iPhone teardown puts costs at $191

NEW YORK — While the iPhone 5S includes a handful of new features that set it apart from Apple’s previous model, the actual cost to make the phone hasn’t changed very much, according to a new study.

An IHS Inc. teardown of the new smartphone found that the components that make up a 16-gigabyte iPhone 5S cost $190.70. Manufacturing costs add another $8, bringing the total production cost to $198.70.

In comparison, the iPhone 5, which hit the market a year ago, cost $197 to make.

Andrew Rassweiler, IHS’ senior director for cost benchmarking services, noted that the 5S includes features new to the smartphone world, such as a 64-bit apps processor and a fingerprint identification sensor, without a significant jump in costs.

The research firm also dissected a 16-gigabyte iPhone 5C, a cheaper version of the 5S, and put its total production cost at $173.45, including $7 in manufacturing costs.

Rassweiler said the 5C is basically an iPhone 5 wrapped in plastic, noting that it has basically the same features, but benefits from typical component price drops, along with its cheaper plastic enclosure.

The 5C has a starting sticker price of $549, but will sell for $99 with a two-year wireless contract. It’s Apple’s least-expensive iPhone ever and is an effort to boost sales in China and other areas where people don’t have as much money to spend on new gadgets as they do in the U.S. and Europe. But critics have said that the phone is still too expensive to sell well in emerging markets.

IHS said that while it costs substantially less to produce an iPhone 5C than it did an iPhone 5, those costs are still on the high side.

It added that in order to merit the low-end smartphone pricing of $400 that many industry observers had expected, while maintaining typical Apple profit margins, the company would need to reduce its 5C production costs to about $130.

More in Herald Business Journal

Peoples, HomeStreet banks bump lowest salaries after tax cut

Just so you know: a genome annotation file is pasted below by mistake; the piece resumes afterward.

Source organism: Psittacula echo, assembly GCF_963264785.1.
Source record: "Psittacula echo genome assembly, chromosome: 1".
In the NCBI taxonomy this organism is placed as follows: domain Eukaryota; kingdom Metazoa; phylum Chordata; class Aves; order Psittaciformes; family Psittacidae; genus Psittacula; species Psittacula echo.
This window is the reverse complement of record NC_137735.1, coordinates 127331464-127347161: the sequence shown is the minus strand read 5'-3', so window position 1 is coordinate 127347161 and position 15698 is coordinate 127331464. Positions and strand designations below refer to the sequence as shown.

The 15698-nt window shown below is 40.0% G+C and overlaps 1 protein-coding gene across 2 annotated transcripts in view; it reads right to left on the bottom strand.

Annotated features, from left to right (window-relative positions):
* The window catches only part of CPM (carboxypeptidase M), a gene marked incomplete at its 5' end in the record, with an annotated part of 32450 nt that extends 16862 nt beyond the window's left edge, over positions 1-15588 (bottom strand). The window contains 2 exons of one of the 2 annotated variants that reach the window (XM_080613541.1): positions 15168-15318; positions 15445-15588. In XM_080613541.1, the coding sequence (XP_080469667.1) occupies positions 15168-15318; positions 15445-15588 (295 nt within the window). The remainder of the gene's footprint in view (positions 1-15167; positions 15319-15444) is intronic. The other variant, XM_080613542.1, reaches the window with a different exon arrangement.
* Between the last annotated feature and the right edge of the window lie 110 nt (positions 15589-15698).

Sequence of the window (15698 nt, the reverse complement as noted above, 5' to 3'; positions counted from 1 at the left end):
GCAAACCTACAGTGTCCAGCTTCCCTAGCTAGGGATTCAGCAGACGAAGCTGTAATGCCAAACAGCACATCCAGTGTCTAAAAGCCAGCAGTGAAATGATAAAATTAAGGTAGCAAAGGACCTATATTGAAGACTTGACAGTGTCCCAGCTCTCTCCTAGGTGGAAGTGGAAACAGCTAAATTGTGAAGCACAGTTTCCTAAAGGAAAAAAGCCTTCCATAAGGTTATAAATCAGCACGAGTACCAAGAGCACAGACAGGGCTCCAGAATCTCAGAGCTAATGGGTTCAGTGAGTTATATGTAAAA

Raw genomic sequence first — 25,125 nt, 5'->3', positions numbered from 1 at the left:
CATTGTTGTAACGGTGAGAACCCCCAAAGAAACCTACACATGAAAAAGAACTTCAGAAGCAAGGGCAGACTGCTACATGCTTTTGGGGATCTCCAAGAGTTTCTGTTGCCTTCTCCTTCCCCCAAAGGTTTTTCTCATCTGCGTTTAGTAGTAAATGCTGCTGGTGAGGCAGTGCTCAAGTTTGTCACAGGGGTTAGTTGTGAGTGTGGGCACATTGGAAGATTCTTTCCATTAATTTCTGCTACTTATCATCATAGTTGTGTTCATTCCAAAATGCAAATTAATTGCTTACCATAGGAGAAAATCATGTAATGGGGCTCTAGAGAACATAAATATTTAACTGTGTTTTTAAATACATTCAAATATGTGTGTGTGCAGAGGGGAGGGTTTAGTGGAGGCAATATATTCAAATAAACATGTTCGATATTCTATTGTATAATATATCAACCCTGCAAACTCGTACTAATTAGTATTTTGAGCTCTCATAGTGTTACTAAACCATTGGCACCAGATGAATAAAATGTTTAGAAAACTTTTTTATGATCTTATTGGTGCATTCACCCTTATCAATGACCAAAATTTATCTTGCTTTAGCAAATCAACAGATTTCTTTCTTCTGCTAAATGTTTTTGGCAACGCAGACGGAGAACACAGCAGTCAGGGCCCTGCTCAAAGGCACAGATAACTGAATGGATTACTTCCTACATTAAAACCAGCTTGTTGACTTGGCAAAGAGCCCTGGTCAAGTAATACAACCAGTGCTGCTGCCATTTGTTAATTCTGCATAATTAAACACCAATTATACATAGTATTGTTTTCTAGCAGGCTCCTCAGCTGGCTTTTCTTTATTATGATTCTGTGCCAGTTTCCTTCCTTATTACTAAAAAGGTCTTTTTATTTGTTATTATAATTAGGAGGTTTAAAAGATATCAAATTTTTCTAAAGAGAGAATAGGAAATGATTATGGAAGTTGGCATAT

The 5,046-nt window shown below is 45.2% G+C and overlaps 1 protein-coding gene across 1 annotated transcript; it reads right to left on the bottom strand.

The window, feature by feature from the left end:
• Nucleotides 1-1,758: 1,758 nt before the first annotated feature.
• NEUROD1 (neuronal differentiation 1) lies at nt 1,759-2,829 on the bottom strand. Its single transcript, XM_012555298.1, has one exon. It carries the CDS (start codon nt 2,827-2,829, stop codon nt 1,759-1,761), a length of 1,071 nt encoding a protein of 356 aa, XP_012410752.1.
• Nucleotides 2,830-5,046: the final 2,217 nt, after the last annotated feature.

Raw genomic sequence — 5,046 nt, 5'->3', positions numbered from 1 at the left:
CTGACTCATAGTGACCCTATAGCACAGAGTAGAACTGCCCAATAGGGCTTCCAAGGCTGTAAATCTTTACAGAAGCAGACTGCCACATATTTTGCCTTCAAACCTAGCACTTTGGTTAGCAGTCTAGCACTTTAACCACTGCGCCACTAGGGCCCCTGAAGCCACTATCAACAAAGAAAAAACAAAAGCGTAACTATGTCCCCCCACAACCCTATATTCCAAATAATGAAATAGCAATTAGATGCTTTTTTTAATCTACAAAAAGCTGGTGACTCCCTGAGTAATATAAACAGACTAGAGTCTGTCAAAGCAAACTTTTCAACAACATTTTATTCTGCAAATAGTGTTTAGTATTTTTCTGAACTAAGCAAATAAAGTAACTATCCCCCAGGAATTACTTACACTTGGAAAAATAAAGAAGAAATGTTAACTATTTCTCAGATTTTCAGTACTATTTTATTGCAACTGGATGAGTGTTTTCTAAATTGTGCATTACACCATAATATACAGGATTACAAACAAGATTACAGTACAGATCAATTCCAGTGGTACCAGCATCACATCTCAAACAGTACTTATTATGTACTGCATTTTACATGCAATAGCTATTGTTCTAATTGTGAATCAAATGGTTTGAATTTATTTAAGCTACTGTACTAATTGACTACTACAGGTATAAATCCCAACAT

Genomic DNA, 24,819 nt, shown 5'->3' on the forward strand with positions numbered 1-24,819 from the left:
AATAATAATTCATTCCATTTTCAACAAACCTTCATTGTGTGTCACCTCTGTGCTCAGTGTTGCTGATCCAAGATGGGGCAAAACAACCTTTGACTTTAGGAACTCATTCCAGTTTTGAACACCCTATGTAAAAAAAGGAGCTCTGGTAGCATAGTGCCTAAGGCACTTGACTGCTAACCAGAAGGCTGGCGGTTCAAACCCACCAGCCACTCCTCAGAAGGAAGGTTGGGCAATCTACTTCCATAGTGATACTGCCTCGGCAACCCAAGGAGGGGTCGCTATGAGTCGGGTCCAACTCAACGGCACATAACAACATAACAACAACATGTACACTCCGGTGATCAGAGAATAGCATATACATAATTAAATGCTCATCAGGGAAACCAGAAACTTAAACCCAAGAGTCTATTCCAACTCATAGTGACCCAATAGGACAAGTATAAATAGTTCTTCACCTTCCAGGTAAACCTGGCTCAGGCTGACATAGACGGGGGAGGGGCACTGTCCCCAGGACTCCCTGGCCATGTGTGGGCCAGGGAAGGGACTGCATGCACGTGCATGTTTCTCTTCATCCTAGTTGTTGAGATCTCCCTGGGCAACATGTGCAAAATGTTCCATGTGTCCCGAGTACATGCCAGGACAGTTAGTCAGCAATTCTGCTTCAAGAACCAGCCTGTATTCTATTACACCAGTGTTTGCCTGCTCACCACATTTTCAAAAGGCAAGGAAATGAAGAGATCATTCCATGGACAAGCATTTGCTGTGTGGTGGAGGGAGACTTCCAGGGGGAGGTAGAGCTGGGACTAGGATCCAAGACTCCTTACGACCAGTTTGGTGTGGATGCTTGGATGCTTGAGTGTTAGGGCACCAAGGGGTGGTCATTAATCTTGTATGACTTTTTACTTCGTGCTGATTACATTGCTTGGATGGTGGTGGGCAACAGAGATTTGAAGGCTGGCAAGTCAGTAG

The banks with Snohomish County branches will raise minimum salaries for employees to $15 an hour.

Electroimpact cuts Mukilteo staff by 9 percent

“What we’re missing now is a monster anchor project,” the company’s VP said.

Exotic animals find compassionate care in Bothell (video)

At the Center for Bird and Exotic Animal Medicine, vets treat snakes, hedgehogs and even kangaroos.

How can you tell if you are getting good financial advice?

Assume that it’s still the same buyer-beware market that has always existed.

Amanda Strong (left) tries on an Angel of the Winds Arena hat as she and Courtney Brown hand out gift bags after the renaming ceremony Dec. 13 in Everett. The new name replaces the Xfinity name. (Andy Bronson / Her file)
Angel of the Winds to break ground on $60M casino expansion

“We think we’re on the cusp of becoming a major resort.”

In this Dec. 20, 2017, photo, a clerk reaches to a shelf to pick an item for a customer order at the Amazon Prime warehouse, in New York. (AP Photo/Mark Lennihan, File)
Amazon’s potential HQ2 sites leaves many cities disappointed

And yet, some municipal leaders are looking at the bright side of being rejected.

How do you retrieve an errant Boeing 737 from a muddy slope?

Turkish authorities used cranes to lift a plane that skidded off a runway.

Don’t take economic forecasts to the bank — or the casino

Air travel delays could spur a rebirth of passenger rail service.

Emirates orders 20 more Airbus A380 jumbos, saving program

The Dubai carrier also has options to buy 16 more. The program seems safe until 2029.

Most Read